Reflections on Minnesota Library Association ARLD Day

I recently had the great pleasure of participating in the Minnesota Library Association (MLA) Academic and Research Library Division (ARLD) Day on April 28 and 29, 2016.

On April 28, I facilitated a half-day pre-conference workshop called “From Cynicism to Empowerment: How Librarians Who Teach Can Resist Burnout.” In this workshop, I guided participants through a series of activities that helped identify causes of burnout and possible remedies for specific situations. I also emphasized the necessity of self-care as a way of equipping oneself to deal with the particular factors contributing to burnout.

On the 29th, I delivered the keynote talk, “Critical Pedagogy and Academic Libraries: Empowering Learners to Change the World,” in which I outlined the various theoretical underpinnings of critical pedagogy, identified how it has come into conversation with academic libraries, and described implications for library instruction, the reference desk, and other key elements that govern how an academic library functions.

And then later in the day, I presented a breakout session, “Transforming Learners, Transforming Teachers: How Feminist Pedagogy for Library Instruction Can Energize Your Teaching and Your Students.” In this session, I provided a snapshot overview of what makes feminist pedagogy specifically feminist, and then guided participants in an activity that helped them identify how feminist pedagogy might help them rethink their library instruction practice.

I had a lot going on! Leading the workshop was an immensely satisfying and rewarding experience, and I enjoyed the opportunity to speak with other academic librarians about a topic that seems to resonate deeply with many of us. The keynote was also an enjoyable–if initially nerve-wracking!–chance to invite academic librarians to consider the possibilities of orienting library services, programs, and collections toward social justice. And the feminist pedagogy session was an exciting opportunity to focus specifically on a key area of critical pedagogy that I have found to be profoundly meaningful.

As I reflect on my experience at MLA ARLD Day, I can see how all of the material I presented overlaps, even though I didn’t realize this at first. There are, of course, clear and obvious connections between my critical pedagogy keynote and my feminist pedagogy breakout session. But I can see now that even my burnout workshop is connected to my other presentations, and here is how: the throughline that undergirds most of my work is my insistence on care, compassion, and the affirmation of the inherent dignity and worth of every human being. This is what motivates my pedagogy, my deep need to honor the human interaction with learners, to humanize what is so often a dehumanizing experience.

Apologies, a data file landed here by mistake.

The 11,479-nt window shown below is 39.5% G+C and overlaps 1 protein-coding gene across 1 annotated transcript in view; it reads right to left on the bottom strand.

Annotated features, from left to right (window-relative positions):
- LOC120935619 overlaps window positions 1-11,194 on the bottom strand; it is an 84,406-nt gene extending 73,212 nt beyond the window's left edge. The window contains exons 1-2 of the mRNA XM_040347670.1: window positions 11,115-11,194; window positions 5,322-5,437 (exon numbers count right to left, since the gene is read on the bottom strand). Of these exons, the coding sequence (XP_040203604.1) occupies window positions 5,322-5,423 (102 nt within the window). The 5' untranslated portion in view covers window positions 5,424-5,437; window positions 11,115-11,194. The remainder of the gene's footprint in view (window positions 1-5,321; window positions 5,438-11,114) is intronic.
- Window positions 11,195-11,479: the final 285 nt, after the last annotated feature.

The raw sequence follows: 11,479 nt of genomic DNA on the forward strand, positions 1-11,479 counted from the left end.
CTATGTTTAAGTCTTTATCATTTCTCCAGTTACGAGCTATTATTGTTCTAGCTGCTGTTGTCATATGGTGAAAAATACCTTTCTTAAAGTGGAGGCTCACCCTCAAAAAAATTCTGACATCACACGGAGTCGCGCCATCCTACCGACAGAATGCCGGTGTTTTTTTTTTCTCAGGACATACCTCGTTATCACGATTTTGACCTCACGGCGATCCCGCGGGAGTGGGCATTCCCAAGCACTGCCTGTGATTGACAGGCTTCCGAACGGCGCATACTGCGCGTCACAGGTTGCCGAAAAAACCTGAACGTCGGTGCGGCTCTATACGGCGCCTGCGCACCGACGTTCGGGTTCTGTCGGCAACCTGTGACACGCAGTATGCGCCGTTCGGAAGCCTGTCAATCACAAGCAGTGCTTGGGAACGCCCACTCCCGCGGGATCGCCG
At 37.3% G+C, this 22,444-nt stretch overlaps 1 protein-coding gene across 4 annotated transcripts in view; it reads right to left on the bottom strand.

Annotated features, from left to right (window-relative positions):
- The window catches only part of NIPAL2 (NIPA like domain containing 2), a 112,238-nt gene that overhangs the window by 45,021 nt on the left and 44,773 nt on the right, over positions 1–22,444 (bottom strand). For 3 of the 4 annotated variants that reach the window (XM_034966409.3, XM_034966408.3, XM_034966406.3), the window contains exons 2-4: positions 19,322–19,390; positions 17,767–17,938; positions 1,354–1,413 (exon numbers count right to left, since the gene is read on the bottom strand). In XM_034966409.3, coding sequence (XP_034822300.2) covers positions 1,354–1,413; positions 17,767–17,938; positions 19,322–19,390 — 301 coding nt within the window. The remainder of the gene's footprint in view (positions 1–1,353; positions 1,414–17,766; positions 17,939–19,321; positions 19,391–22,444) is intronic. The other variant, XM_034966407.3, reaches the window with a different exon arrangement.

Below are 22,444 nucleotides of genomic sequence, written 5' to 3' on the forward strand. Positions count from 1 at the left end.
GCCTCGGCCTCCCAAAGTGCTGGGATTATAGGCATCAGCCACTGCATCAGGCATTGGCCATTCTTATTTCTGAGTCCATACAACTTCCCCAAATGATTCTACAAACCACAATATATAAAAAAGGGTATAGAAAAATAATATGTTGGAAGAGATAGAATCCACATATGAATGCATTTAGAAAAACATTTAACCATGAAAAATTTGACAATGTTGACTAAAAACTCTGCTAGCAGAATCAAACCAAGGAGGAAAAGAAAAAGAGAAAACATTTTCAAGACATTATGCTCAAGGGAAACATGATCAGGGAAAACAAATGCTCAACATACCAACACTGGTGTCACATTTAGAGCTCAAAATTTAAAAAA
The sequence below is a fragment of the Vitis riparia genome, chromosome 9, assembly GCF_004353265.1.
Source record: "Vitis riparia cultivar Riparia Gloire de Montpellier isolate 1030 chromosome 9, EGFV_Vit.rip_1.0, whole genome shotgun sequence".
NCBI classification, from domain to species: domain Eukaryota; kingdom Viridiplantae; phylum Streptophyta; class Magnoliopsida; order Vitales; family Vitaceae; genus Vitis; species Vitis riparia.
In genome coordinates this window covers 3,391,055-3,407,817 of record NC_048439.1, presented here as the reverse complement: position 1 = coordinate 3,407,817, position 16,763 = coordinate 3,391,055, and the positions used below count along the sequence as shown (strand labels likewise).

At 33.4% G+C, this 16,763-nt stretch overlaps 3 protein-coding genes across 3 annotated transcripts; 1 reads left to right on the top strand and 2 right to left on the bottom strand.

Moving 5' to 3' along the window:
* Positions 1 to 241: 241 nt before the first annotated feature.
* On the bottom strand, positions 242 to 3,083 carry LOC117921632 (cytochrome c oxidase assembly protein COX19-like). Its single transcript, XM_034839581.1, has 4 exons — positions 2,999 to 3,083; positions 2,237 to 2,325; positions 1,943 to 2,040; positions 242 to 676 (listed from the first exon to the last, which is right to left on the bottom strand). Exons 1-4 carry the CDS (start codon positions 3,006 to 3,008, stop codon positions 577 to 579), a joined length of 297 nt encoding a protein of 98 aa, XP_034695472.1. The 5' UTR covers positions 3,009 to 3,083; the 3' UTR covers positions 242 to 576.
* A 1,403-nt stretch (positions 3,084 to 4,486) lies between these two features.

And this preoccupation with humanizing teaching and learning and the library also informs my approach to identifying causes of burnout and figuring out ways of dealing with it. I emphasize the importance of self-care–or, in other words, advocating for yourself and doing the stuff that feeds you–not as a panacea, but instead because I believe it is necessary to feed yourself before you can feed others. When you nourish yourself (by saying no, by learning to be assertive, by accepting the things we cannot change, by going for 30-minute daily walks, by…whatever), I think you are working toward empowerment to bring about change in the structural, societal, and cultural inequities that contribute to burnout to begin with. I believe that we become burned out in the workplace, in part, because our work culture sees you as a worker first and a human second, and maybe only sometimes. By caring for yourself, you reclaim your personhood, and then you can help bring about social change, just as critical and feminist pedagogy seeks to bring about social change through the teaching and learning experience.

I am grateful to MLA ARLD for providing me the chance to talk to other librarians about these topics. It felt energizing, humbling, and exciting to take these thoughts, thoughts that often exist mostly in my head, and usher them into the world via the caring, receptive, and engaging space created by this conference.

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